I definitely made my share of bad hires in the early days as a business owner: The salesperson who never made a sale. The admin who stole our software for her sideline business. The marketing rep who continually fell asleep at her desk and did her personal errands while out of the office on “company business.”

the ceo magazine, entrepreneurship,
Scot Hunsaker, Author, Heroic Ownership

As business owners and leaders, we touch hundreds of lives. It is a tremendous privilege and awesome responsibility. We know the risks of creating and molding something. In spite of our success, we live each day in some amount of dread or fear that what we envision might fail.

the ceo magazine, entrepreneurship,
Dmitri Petrov & Denis Kourakin, NGX Bio

Startup entrepreneurs and scientists are generally painted with very different brushes in popular culture, and in turn, in people’s imaginations. While startup entrepreneurs are generally depicted as young, forward thinking, movers and shakers playing ping pong and using macbooks in hammocks in open plan Silicon Valley palaces, scientists are generally thought of as older, lab coated, eccentric Einstein lookalikes playing with potions in laboratories.

As most parents have learned, late-night conversation around the campfire can open communication lines. Consider those romantic strolls with your first love when you shared your deepest secrets and highest hopes for the future? Or how about those laps around the gym or through the hallways at school with your best friend, sharing what happened on the weekend?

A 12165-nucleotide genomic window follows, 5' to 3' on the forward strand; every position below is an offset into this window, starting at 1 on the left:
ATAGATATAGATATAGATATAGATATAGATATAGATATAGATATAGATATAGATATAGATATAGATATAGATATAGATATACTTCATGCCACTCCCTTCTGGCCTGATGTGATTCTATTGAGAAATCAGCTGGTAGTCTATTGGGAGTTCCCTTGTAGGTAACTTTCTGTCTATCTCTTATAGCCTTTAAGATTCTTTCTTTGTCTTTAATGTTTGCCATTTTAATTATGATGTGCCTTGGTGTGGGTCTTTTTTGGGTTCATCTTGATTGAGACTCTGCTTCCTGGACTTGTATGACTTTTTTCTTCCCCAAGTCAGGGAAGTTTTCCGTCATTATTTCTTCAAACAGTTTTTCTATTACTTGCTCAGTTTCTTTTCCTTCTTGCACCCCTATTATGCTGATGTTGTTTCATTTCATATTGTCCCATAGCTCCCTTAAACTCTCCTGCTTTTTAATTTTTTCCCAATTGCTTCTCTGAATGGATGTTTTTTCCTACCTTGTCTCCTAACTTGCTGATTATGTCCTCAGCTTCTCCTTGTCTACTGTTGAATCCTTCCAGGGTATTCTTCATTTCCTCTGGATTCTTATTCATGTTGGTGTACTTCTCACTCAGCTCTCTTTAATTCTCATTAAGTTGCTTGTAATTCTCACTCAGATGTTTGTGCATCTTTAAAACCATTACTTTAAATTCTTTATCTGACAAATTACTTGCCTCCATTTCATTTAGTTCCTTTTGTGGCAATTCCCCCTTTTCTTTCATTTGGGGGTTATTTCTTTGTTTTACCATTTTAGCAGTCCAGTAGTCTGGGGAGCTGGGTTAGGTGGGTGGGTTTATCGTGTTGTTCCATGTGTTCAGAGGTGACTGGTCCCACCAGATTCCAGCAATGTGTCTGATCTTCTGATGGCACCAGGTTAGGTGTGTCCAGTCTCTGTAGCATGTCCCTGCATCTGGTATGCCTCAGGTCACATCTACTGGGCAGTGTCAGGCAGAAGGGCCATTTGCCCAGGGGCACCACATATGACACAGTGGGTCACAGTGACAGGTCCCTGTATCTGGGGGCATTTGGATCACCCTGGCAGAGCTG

Likewise, leaders have learned that walking loosens the tongue of their team members. Walking and talking go together like leadership and strategy.  How so?

the ceo magazine, innovation,
Dr. Kumar Mehta, Author, The Innovation Biome

Every business leader wants to bring transformative and world changing innovation to their customers.  They want to bring new and novel value to the world, and in doing so reap the vast rewards that come with being a trailblazing innovator.  They often have multiple ideas and plans in front of them that show promise or sound good on paper, but they don’t know which ones to support and which ones to pass on.  CEOs need a consistent and systematic approach to determine which ideas to pursue.  In other words, they need a currency to effectively invest in innovation.

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